In addition to testing the mixtures myself, I also poll a focus group. If you are friends with me on Facebook, there is a good chance I have asked for your feedback on a product or two (or ten). I poll about 1000 people per year, sometimes in focus groups of 20, other times 200. Social media has a role to play in research, development, and quality control.


Most of the items we manufacture—over 100 now—require more than one step to complete. We don’t just repurpose off-the-shelf products or assemble loose parts. We actually take raw goods and transform them into brand-new products. Some of those items have in excess of twenty separate manufacturing steps. And since the market is small, the only way I can ensure a quality product is to install quality control checkpoints between steps.

One of our products is a stainless steel tube, heavily reworked with tools thin as a human hair. I construct it in such a way the step after the step before is impossible if certain benchmarks are not met. It is my way of looking over my own shoulder. When I finish my work, I know the product meets or exceeds my standards or it wouldn’t be this far along in the manufacturing process.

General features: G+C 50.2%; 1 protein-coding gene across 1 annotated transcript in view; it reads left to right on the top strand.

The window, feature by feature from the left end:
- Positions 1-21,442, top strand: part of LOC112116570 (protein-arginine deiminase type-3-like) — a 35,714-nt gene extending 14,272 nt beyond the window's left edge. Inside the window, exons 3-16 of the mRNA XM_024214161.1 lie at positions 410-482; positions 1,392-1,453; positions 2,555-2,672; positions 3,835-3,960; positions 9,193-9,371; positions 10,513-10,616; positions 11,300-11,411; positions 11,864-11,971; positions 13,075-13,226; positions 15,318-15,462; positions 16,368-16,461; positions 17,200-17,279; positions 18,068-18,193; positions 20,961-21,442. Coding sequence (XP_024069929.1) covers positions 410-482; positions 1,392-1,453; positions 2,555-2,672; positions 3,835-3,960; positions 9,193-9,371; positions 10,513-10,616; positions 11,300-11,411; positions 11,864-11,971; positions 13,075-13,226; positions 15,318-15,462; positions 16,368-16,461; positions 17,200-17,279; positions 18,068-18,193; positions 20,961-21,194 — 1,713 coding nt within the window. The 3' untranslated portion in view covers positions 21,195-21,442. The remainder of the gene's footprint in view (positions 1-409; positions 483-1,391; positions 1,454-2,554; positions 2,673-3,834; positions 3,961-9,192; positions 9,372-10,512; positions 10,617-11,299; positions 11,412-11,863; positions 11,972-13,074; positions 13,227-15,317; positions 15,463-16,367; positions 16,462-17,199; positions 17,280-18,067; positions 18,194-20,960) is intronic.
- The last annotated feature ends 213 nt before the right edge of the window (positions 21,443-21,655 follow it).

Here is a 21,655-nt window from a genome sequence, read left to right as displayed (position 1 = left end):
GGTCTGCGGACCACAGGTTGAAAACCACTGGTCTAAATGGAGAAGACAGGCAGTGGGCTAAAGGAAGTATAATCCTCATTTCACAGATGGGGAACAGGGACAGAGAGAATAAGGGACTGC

The first bottle of Mental Marker FX Juice. I used this bottle to performance-test the finished product.

With a product such as Mental Marker FX Juice, the exact measurement of ingredients is vital. And when dealing with these particular compounds, evaporation, expansion from temperature changes, and even the difference between suppliers can influence the final product, tipping the scale of quality without notice.

To overcome these woes, we practice small batch production, much like premium distilleries. I will make a small batch of Juice, enough for twenty retail units, test it, and get it to what I consider optimal working condition. Then I do this three more times. Once they are all good to go, we mix them together and re-test. If the Juice passes my benchmarks, then it gets packaged and shipped to magicians and distributors. This is the same process Vodka distilleries use to reach 95-100% purity in their spirits (though we don’t let product age on the shelves).


Many a good magic trick goes bad in shipping. Some of the items we sell cannot be shipped bottled in an oxygen environment. Those items are packaged with an inert alternative. The Mental Marker FX Juice bottle had to go through rigorous testing before we could announce the product worldwide.

Empty bottles ready to fill with Mental Marker FX Juice.